When you live on a remote two-lane road in Shanghi, Ala., with no other houses in sight, you spend pretty much every day in the woods, unless you have to drive into town for something.
And yet, in the opening days of summer vacation from Colley Elementary School, my number one focus each year was on spending a day in the woods. This was more involved than it might outwardly seem.
There was no Boy Scout troop in Shanghi to learn from, but still I had better sense than to go into the deep woods unprepared. One of my heroes was Batman, and he had put together something called a "utility belt" that seemed to fit the bill quite nicely--with a few Walker County-style modifications from the Gotham City version, of course.
My parents humored me on this and squeezed in a visit to the old Army surplus store in downtown Birmingham. (Nowadays, this kind of gear would routinely be called camping equipment, but back then I didn't know of anybody who camped out unless they got drafted and had no choice.)
The basic Shanghi-woods utility contraption I assembled was a webbed nylon belt, color Olive Drab, with eyelet holes for hanging stuff on: a canteen, a small knife in a scabbard and a roll of twine.
I gave some thought to general emergency preparedness and added a pouch with several more items inside: a snakebite kit, some water purification tablets, a pair of tweezers for splinters and assorted bandages.
And because I considered myself a budding biologist, I added a magnifying glass and some empty pill bottles for housing insect specimens that bore closer examination at home with my microscope. (In a pinch, and given a sunny day, I knew that the magnifying glass could also be used to start a fire so I could roast some sort of very small animal in case I was somehow trapped in a ravine, or if a highway robber relieved me of my peanut butter and jelly sandwiches.)
Thus equipped, on the next fair-weather morning I would walk past my grandparents' vegetable garden and keep going westward until the walking trail ended, until I could see no human endeavor in any direction, and no human could see me.
All I lacked at that point was some red and blue face paint, or I could have done my imitation of Mel Gibson in "Braveheart" shouting "FREE-E-E-DOM!" But the intention was there, so all was good.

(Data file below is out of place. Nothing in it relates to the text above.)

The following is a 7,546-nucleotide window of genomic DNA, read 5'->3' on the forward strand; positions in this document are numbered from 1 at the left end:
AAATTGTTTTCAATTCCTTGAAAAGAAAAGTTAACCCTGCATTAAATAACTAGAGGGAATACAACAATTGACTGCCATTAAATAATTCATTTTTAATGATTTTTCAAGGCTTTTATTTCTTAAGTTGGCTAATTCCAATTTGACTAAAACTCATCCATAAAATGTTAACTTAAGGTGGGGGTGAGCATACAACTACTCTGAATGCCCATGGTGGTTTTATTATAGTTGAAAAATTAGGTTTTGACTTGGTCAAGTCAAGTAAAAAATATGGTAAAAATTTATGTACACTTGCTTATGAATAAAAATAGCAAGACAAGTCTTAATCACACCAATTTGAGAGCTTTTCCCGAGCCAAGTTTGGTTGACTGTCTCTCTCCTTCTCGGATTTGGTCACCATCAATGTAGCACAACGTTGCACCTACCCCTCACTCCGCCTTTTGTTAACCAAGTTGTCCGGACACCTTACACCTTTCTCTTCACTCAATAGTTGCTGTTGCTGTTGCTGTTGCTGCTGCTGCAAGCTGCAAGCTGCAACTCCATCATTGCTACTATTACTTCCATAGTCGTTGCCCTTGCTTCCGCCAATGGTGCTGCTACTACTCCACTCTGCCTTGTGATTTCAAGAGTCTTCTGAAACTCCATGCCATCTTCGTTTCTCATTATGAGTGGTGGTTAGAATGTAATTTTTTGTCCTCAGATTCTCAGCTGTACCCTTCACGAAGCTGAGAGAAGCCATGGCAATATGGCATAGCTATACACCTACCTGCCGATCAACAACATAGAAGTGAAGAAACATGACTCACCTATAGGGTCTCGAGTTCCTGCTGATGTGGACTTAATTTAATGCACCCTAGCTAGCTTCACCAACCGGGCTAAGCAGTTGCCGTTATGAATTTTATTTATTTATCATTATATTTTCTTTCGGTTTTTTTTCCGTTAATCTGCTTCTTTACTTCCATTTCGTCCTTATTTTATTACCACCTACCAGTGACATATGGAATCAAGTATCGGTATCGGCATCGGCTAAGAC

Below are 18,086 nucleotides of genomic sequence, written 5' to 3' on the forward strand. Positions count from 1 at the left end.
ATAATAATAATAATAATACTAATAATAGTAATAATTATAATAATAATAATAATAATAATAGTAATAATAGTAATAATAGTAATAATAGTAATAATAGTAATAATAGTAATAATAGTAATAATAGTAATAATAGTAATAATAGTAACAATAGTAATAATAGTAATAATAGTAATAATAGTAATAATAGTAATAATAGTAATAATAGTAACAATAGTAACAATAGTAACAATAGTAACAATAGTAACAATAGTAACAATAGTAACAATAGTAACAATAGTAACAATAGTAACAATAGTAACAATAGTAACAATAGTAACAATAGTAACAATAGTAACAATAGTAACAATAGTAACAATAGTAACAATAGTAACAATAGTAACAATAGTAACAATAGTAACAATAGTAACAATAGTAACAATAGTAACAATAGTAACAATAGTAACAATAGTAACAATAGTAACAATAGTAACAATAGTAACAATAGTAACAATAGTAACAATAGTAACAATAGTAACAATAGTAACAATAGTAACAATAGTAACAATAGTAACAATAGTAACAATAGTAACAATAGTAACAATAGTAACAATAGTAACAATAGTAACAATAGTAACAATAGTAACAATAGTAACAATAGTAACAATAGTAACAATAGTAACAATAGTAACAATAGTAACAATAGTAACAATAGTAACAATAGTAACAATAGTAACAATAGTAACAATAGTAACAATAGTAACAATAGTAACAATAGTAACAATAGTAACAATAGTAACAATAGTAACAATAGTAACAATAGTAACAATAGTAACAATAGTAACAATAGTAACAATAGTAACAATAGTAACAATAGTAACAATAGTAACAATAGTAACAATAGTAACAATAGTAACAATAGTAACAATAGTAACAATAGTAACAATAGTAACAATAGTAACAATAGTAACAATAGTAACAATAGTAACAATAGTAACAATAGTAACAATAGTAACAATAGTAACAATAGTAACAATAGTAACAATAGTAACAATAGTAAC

Once freed, I could devote my full attention to looking at stuff in the woods. And though the term "bio-diversity" was not commonly used in those days, there was no shortage of flora and fauna to check out.
But the clock keeps ticking even in paradise, and I had learned the exact angle of the sun in a ravine known as Bear Waller Holler that meant it was time to start moseying home where the refinements of civilization awaited: hamburger steak, hot cornbread, fresh vegetables, electric fans, and a timely selection of Superman comic books.
I'm fortunate that there were two items in my fake-Batman emergency stash I never had to use: the snakebite kit and the water tablets.
I had planned to purify some water one day just for the heck of it, but the more I looked at birds, frogs, lizards, squirrels and dragonflies conducting their up-close and personal business with the shallow creek, the less thirsty I got and my canteen drinking reserve seemed to exactly fill each day's bill.
They say freedom isn't free, and I'm sure the cash register at the Army surplus place could verify my follies. But at least the occupational hazards of blisters, scrapes and sunburn came at no extra cost.
All in all, even till this day, I'd say it was best bargain going.
Dale Short is a native of Walker County. His columns, photos, and radio features are available on his website, carrolldaleshort.com. His weekly radio program "Music from Home" airs each Sunday at 6 pm on Oldies 101.5 FM, streams live online at www.oldies1015fm.com, and is archived afterward on his website.